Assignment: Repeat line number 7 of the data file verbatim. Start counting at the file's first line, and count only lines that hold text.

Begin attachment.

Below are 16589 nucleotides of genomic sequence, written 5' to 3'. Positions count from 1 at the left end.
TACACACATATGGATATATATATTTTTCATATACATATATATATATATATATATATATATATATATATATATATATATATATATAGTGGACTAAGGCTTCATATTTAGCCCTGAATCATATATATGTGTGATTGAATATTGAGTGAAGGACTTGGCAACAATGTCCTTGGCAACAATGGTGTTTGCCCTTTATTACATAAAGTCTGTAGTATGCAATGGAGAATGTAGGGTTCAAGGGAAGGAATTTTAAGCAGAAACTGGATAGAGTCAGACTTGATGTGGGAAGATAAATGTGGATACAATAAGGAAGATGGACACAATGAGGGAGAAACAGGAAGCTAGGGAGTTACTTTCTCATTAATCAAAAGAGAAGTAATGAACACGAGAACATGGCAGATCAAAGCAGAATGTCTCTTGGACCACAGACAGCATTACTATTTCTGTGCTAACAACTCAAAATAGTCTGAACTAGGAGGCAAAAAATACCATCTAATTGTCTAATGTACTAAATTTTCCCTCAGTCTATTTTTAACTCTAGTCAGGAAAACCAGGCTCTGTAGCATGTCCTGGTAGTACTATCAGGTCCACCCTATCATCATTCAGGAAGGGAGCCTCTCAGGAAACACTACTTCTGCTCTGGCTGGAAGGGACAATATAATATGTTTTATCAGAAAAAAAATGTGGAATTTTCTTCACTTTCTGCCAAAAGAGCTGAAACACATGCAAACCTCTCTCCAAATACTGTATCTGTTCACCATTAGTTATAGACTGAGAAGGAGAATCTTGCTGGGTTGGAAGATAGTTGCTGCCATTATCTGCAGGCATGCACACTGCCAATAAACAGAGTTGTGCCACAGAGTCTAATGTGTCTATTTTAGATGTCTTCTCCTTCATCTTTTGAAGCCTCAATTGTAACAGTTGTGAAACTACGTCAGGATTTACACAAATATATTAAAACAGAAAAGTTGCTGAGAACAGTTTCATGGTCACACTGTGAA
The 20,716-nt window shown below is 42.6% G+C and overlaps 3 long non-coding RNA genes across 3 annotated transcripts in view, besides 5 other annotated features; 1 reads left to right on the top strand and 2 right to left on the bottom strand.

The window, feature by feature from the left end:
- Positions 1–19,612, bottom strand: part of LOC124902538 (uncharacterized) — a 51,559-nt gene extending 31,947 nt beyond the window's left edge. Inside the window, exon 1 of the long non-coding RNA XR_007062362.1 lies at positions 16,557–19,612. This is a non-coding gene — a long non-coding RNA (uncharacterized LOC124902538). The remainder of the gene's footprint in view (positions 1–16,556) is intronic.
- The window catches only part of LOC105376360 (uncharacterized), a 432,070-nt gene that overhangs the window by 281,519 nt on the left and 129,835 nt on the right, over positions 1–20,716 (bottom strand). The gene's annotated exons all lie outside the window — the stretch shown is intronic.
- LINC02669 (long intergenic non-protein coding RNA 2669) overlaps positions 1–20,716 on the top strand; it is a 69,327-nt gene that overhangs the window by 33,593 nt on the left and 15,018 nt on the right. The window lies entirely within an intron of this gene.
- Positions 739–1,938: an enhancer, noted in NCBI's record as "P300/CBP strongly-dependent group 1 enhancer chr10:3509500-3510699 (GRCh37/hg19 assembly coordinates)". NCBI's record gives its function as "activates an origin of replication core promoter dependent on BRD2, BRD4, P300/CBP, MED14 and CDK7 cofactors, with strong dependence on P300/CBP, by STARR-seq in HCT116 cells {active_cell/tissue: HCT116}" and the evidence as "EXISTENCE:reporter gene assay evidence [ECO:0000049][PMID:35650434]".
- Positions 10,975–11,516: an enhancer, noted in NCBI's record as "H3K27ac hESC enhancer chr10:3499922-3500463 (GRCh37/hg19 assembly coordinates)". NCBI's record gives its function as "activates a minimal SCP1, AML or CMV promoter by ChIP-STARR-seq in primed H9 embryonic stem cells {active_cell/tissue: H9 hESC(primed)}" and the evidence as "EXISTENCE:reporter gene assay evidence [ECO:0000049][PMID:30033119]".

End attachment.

- LINC02669 (long intergenic non-protein coding RNA 2669) overlaps positions 1–20,716 on the top strand; it is a 69,327-nt gene that overhangs the window by 33,593 nt on the left and 15,018 nt on the right. The window lies entirely within an intron of this gene.